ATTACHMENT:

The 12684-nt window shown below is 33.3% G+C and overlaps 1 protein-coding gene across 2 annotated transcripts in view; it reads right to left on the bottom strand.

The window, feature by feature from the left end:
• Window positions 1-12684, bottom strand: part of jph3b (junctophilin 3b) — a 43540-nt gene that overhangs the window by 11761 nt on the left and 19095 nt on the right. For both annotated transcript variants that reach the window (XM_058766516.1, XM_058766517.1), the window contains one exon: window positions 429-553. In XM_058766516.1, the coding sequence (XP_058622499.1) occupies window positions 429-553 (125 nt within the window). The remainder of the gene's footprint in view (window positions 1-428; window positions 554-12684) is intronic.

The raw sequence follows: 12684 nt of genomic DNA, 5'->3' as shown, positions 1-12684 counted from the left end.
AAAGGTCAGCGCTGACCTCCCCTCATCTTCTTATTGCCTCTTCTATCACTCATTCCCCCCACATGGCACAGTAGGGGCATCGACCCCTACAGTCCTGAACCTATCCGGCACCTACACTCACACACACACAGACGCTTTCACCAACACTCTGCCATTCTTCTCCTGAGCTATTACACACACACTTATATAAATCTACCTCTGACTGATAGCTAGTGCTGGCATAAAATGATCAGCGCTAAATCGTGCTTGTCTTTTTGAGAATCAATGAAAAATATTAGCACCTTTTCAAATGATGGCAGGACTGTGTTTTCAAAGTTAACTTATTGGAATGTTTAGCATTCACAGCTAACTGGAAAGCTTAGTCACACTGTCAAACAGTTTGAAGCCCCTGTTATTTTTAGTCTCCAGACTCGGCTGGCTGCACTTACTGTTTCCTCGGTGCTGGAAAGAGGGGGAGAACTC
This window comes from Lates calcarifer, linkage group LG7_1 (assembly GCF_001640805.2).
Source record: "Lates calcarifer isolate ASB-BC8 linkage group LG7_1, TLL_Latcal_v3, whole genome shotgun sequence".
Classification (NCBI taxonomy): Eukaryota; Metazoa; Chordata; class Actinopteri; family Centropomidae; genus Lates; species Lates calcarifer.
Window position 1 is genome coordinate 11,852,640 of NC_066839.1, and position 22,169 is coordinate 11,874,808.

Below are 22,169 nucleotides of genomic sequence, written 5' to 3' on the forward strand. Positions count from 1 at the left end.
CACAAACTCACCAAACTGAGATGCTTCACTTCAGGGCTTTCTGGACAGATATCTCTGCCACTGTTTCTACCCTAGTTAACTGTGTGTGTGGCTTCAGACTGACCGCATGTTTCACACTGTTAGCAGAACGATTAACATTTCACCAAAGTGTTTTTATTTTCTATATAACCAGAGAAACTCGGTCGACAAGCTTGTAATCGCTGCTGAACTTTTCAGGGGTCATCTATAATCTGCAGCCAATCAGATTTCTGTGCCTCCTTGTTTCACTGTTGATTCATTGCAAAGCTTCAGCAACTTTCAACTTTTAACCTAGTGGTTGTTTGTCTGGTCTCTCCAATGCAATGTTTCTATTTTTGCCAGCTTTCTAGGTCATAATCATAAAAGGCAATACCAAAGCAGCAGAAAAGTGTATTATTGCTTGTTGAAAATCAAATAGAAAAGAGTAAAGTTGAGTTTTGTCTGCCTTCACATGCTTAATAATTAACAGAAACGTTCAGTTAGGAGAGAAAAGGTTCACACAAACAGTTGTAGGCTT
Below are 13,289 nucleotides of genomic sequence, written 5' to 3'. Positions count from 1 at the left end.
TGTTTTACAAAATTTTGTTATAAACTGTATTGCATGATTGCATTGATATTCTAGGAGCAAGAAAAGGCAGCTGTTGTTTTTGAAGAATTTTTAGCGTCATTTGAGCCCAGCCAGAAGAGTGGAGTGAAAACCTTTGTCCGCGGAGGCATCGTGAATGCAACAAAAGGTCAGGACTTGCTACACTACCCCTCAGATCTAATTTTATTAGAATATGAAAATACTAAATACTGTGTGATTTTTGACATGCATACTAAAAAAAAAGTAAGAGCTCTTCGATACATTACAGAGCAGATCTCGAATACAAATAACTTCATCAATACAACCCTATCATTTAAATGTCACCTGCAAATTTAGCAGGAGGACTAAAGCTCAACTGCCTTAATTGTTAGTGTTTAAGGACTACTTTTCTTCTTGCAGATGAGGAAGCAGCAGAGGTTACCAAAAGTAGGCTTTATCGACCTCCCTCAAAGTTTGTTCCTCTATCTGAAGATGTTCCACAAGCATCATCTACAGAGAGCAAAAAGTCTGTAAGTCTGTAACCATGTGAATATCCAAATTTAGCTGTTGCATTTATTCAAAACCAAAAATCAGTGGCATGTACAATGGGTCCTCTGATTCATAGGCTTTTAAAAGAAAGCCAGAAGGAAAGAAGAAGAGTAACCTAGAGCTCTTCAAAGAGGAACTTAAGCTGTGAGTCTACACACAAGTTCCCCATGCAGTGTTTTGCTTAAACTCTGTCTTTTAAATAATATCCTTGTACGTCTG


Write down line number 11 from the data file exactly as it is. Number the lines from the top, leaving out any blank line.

CACAAACTCACCAAACTGAGATGCTTCACTTCAGGGCTTTCTGGACAGATATCTCTGCCACTGTTTCTACCCTAGTTAACTGTGTGTGTGGCTTCAGACTGACCGCATGTTTCACACTGTTAGCAGAACGATTAACATTTCACCAAAGTGTTTTTATTTTCTATATAACCAGAGAAACTCGGTCGACAAGCTTGTAATCGCTGCTGAACTTTTCAGGGGTCATCTATAATCTGCAGCCAATCAGATTTCTGTGCCTCCTTGTTTCACTGTTGATTCATTGCAAAGCTTCAGCAACTTTCAACTTTTAACCTAGTGGTTGTTTGTCTGGTCTCTCCAATGCAATGTTTCTATTTTTGCCAGCTTTCTAGGTCATAATCATAAAAGGCAATACCAAAGCAGCAGAAAAGTGTATTATTGCTTGTTGAAAATCAAATAGAAAAGAGTAAAGTTGAGTTTTGTCTGCCTTCACATGCTTAATAATTAACAGAAACGTTCAGTTAGGAGAGAAAAGGTTCACACAAACAGTTGTAGGCTT